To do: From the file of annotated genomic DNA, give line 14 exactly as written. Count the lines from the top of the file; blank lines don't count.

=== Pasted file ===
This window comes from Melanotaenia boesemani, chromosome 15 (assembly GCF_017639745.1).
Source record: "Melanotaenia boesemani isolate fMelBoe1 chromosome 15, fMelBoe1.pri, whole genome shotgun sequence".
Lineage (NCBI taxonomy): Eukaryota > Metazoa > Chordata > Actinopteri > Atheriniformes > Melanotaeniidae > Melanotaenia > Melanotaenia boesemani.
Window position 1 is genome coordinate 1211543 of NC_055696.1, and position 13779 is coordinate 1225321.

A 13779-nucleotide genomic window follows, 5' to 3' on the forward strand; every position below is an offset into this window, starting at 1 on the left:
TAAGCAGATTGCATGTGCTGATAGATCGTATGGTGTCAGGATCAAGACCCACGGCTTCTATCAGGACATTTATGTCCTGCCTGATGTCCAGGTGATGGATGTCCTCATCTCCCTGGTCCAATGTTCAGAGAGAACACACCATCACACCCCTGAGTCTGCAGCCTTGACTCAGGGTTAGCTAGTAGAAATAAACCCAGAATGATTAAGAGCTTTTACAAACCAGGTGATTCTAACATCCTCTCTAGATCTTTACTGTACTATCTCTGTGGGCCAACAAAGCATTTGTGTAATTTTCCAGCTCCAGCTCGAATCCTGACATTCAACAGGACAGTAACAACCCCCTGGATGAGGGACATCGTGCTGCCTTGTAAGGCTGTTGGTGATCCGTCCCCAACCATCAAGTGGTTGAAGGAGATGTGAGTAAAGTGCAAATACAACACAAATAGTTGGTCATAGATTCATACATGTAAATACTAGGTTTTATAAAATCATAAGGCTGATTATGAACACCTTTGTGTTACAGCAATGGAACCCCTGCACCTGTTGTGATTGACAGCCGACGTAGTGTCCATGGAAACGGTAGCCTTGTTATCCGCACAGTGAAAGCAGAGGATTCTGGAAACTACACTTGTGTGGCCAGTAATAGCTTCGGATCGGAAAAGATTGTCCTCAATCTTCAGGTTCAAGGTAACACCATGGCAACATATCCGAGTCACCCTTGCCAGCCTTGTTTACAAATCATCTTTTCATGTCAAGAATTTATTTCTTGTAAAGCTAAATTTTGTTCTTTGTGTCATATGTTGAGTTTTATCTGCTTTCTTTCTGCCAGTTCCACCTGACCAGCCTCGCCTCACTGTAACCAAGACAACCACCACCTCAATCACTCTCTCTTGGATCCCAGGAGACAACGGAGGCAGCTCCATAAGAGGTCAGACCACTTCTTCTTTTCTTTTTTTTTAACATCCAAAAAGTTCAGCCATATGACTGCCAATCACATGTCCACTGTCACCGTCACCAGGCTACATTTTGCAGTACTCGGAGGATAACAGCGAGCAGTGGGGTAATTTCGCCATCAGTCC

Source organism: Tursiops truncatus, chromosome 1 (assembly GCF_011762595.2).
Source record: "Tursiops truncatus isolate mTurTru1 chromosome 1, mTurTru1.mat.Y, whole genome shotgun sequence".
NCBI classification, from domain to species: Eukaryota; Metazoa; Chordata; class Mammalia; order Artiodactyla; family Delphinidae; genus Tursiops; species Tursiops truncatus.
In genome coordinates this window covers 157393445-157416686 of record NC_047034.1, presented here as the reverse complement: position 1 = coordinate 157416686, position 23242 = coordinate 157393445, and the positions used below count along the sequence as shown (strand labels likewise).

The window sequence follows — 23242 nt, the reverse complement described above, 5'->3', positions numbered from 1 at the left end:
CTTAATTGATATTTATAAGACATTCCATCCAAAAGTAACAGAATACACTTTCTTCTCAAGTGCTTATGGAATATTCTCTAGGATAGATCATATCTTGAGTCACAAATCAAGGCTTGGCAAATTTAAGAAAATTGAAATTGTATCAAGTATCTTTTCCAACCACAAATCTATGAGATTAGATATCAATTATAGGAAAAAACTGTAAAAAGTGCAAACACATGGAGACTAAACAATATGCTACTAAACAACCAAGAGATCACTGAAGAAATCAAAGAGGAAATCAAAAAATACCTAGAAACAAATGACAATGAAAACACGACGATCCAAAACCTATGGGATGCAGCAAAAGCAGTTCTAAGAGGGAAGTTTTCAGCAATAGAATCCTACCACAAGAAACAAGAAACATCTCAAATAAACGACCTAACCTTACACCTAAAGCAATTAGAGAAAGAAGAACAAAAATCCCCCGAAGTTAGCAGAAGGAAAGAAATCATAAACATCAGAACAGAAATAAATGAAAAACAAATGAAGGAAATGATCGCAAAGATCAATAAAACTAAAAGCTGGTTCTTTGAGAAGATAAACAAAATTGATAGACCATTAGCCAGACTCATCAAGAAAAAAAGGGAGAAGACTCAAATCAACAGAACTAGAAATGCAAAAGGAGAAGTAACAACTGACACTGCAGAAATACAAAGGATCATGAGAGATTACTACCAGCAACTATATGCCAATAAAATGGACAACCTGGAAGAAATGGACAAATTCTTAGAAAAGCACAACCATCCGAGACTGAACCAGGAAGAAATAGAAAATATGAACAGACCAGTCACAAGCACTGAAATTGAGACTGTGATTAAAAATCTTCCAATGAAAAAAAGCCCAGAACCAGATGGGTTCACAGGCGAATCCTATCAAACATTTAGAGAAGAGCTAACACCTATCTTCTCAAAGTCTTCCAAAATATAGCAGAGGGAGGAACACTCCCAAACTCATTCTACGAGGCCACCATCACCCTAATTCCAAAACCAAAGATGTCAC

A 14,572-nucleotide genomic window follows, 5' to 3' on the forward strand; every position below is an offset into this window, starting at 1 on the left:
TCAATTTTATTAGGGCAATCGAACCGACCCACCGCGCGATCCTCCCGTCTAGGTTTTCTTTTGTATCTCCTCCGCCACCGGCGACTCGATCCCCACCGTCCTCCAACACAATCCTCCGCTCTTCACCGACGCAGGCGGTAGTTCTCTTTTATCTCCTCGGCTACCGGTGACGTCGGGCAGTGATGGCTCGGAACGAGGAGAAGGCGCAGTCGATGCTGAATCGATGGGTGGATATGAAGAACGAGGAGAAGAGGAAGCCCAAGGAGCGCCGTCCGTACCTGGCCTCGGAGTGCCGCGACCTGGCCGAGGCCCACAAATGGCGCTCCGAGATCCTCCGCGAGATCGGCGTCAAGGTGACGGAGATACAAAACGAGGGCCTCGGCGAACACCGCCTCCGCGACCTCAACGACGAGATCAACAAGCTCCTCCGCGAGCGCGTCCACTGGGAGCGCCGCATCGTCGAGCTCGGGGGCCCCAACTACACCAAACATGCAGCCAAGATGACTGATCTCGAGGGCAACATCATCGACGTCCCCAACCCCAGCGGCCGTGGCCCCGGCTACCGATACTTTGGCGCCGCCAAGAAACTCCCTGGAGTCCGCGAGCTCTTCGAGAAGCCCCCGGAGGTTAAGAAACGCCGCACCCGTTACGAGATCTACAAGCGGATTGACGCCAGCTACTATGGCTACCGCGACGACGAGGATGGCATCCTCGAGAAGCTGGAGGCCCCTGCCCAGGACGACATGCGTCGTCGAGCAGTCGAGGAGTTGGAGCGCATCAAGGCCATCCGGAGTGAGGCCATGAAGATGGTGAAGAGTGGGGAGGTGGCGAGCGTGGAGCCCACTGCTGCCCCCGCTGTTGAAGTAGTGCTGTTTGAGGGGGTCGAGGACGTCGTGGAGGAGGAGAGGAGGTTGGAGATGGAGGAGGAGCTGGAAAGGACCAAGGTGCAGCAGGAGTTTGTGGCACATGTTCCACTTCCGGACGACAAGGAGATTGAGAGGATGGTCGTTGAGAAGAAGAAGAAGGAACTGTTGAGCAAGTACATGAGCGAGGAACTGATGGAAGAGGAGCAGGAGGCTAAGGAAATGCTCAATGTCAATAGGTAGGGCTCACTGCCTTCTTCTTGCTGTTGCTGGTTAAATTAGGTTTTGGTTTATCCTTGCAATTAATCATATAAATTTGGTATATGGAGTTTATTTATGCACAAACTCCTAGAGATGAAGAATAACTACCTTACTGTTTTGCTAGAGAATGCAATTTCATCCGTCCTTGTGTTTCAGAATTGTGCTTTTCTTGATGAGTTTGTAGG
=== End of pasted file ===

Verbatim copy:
TCAATTTTATTAGGGCAATCGAACCGACCCACCGCGCGATCCTCCCGTCTAGGTTTTCTTTTGTATCTCCTCCGCCACCGGCGACTCGATCCCCACCGTCCTCCAACACAATCCTCCGCTCTTCACCGACGCAGGCGGTAGTTCTCTTTTATCTCCTCGGCTACCGGTGACGTCGGGCAGTGATGGCTCGGAACGAGGAGAAGGCGCAGTCGATGCTGAATCGATGGGTGGATATGAAGAACGAGGAGAAGAGGAAGCCCAAGGAGCGCCGTCCGTACCTGGCCTCGGAGTGCCGCGACCTGGCCGAGGCCCACAAATGGCGCTCCGAGATCCTCCGCGAGATCGGCGTCAAGGTGACGGAGATACAAAACGAGGGCCTCGGCGAACACCGCCTCCGCGACCTCAACGACGAGATCAACAAGCTCCTCCGCGAGCGCGTCCACTGGGAGCGCCGCATCGTCGAGCTCGGGGGCCCCAACTACACCAAACATGCAGCCAAGATGACTGATCTCGAGGGCAACATCATCGACGTCCCCAACCCCAGCGGCCGTGGCCCCGGCTACCGATACTTTGGCGCCGCCAAGAAACTCCCTGGAGTCCGCGAGCTCTTCGAGAAGCCCCCGGAGGTTAAGAAACGCCGCACCCGTTACGAGATCTACAAGCGGATTGACGCCAGCTACTATGGCTACCGCGACGACGAGGATGGCATCCTCGAGAAGCTGGAGGCCCCTGCCCAGGACGACATGCGTCGTCGAGCAGTCGAGGAGTTGGAGCGCATCAAGGCCATCCGGAGTGAGGCCATGAAGATGGTGAAGAGTGGGGAGGTGGCGAGCGTGGAGCCCACTGCTGCCCCCGCTGTTGAAGTAGTGCTGTTTGAGGGGGTCGAGGACGTCGTGGAGGAGGAGAGGAGGTTGGAGATGGAGGAGGAGCTGGAAAGGACCAAGGTGCAGCAGGAGTTTGTGGCACATGTTCCACTTCCGGACGACAAGGAGATTGAGAGGATGGTCGTTGAGAAGAAGAAGAAGGAACTGTTGAGCAAGTACATGAGCGAGGAACTGATGGAAGAGGAGCAGGAGGCTAAGGAAATGCTCAATGTCAATAGGTAGGGCTCACTGCCTTCTTCTTGCTGTTGCTGGTTAAATTAGGTTTTGGTTTATCCTTGCAATTAATCATATAAATTTGGTATATGGAGTTTATTTATGCACAAACTCCTAGAGATGAAGAATAACTACCTTACTGTTTTGCTAGAGAATGCAATTTCATCCGTCCTTGTGTTTCAGAATTGTGCTTTTCTTGATGAGTTTGTAGG